The small child shown playing with a bird on the balcony has been assumed at first glance by some to be a picture of Duleep Singh, the last claimant to the Lahore throne but evidence suggests otherwise. Chronologically Duleep Singh was only 9 months old at the time of Maharaja Ranjit Singh death; the child shown in the painting is considerably older.
Maharaja Ranjit Singhs only biological offspring, officially recognized by him as his son was Raja Kharak Singh. Maharaja Sher Singh who occupied the throne during Schoefft's visit was a step-son who had succeeded to the throne after a power struggle in which Kharak Singhs widow Rani Chand Kaur was defeated in battle. During Maharaja Sher Singh’s rule when Schoefft observed the Royal Court and made his studies concerning the various figures that he would later paint into the scene at Darbar Sahib, there is no mention of Duleep Singh at the court or recognition of him as a legitimate son of Ranjit Singh.
It was only following Maharaja Sher Singhs death that a number of factions put forward their own claimants of various alleged sons of Ranjit Singh as successors to the Lahore throne. During this tumultuous time we first see the rise to prominence of Duleep Singh who was promoted as a son of Ranjit Singh by a faction led by the Dogra brothers Dhian Singh and Gulab Singh. By this time Schoefft had already left the Sikh Empire.
Historian F.S. Aijazuddin identifies the child as the son of one of Maharaja Ranjit Singh’s Sardars who had fallen in battle. A number of eyewitness accounts mention such children as being present at Ranjit Singh’s Court and this practice may likely have continued during Maharaja Sher Singhs rule and been observed by Schoefft during his time in the Sikh Empire.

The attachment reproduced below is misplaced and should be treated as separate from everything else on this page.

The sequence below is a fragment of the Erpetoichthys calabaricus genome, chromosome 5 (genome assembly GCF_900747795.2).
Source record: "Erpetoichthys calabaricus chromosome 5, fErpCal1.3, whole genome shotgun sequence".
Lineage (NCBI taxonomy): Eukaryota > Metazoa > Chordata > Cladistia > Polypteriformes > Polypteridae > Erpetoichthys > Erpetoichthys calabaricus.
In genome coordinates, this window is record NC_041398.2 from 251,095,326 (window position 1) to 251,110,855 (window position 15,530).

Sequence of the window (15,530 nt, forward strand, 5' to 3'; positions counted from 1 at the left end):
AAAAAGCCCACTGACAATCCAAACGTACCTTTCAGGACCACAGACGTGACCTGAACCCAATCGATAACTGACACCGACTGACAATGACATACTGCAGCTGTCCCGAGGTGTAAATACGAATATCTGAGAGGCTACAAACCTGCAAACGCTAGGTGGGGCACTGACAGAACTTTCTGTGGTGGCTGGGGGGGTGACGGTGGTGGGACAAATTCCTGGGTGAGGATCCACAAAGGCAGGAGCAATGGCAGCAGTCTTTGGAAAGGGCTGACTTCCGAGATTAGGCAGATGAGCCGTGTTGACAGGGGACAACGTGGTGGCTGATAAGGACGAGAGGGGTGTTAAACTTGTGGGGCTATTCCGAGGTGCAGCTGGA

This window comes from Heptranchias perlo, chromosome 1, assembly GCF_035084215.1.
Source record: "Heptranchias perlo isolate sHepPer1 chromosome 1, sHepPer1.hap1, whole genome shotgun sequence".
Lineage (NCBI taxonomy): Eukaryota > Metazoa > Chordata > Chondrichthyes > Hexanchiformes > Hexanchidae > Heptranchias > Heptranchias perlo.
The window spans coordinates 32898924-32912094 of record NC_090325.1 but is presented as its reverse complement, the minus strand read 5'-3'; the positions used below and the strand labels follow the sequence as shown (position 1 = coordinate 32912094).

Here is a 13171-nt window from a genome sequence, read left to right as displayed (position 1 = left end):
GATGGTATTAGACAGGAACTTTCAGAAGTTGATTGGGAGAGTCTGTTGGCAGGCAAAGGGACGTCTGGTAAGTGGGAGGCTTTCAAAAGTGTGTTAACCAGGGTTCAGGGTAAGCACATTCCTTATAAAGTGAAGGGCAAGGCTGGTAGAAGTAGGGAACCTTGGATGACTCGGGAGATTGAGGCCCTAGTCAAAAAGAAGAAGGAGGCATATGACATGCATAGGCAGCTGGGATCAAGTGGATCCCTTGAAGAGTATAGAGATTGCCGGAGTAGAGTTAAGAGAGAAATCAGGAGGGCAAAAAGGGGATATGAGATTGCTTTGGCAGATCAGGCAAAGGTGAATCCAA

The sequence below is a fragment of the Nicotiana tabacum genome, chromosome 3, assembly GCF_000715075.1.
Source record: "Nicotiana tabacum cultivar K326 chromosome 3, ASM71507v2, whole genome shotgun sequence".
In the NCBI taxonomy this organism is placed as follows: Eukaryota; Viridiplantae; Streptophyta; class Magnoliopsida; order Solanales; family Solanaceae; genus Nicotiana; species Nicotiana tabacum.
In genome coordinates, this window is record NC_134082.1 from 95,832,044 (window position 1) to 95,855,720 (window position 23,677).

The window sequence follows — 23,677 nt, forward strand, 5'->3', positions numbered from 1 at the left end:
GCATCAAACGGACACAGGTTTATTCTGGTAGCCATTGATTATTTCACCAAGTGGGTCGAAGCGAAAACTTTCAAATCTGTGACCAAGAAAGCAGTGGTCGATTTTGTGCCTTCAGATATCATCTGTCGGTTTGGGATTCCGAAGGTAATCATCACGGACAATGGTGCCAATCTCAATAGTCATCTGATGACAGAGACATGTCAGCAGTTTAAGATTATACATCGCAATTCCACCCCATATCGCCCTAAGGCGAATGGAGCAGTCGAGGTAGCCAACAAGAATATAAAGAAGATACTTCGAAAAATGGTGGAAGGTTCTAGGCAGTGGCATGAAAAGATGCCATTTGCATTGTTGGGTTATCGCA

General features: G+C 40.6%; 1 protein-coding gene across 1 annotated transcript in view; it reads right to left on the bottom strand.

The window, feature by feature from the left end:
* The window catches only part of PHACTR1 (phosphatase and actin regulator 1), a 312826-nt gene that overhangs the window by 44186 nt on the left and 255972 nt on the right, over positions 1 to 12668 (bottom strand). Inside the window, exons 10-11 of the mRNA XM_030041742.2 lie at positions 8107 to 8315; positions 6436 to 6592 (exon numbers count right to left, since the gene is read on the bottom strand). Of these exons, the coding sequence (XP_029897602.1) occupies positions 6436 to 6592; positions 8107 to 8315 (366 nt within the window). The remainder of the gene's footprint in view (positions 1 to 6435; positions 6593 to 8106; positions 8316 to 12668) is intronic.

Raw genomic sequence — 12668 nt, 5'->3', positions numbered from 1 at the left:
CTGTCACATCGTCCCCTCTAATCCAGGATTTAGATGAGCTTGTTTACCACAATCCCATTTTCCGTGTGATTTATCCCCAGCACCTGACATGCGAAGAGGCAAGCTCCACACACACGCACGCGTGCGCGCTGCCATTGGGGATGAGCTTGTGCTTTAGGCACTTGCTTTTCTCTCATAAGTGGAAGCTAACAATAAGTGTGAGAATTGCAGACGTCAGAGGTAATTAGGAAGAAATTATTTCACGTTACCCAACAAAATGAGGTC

On ordinary days his son, his prime-minister, and one or two others, form, with servants, his party. Three or four children, generally sons of his old servants, who have been killed in his service, scramble about the carpet with the tame pigeons.
Five Years in India, Volume 1
Henry Edward Fane, London, 1842
There were a little boy and girl about four and five years old, children of some of Runjeet’s sirdars who were killed in battle, and he always has these children with him, and has married them to each other. They were crawling about the floor, and running in and out between Runjeet and George, and at one time the little boy had got his arm twisted around George’s leg.
Up the Country, Volume I
Emily Eden, London, 1866
The Maharajah is fond of children; and many of his sirdars’ sons are bred up under his eye, and instructed in riding, and the use of arms; by this means they become attached to him, and when able to assume commands, they never fail of succeeding to important ones.
The History of the Sikhs
W.L. M’Gregor M.D., London, 1846
1. Sikh Portraits by European Artists
F.S. Aijazuddin, Oxford University Press, 1979, pg. 32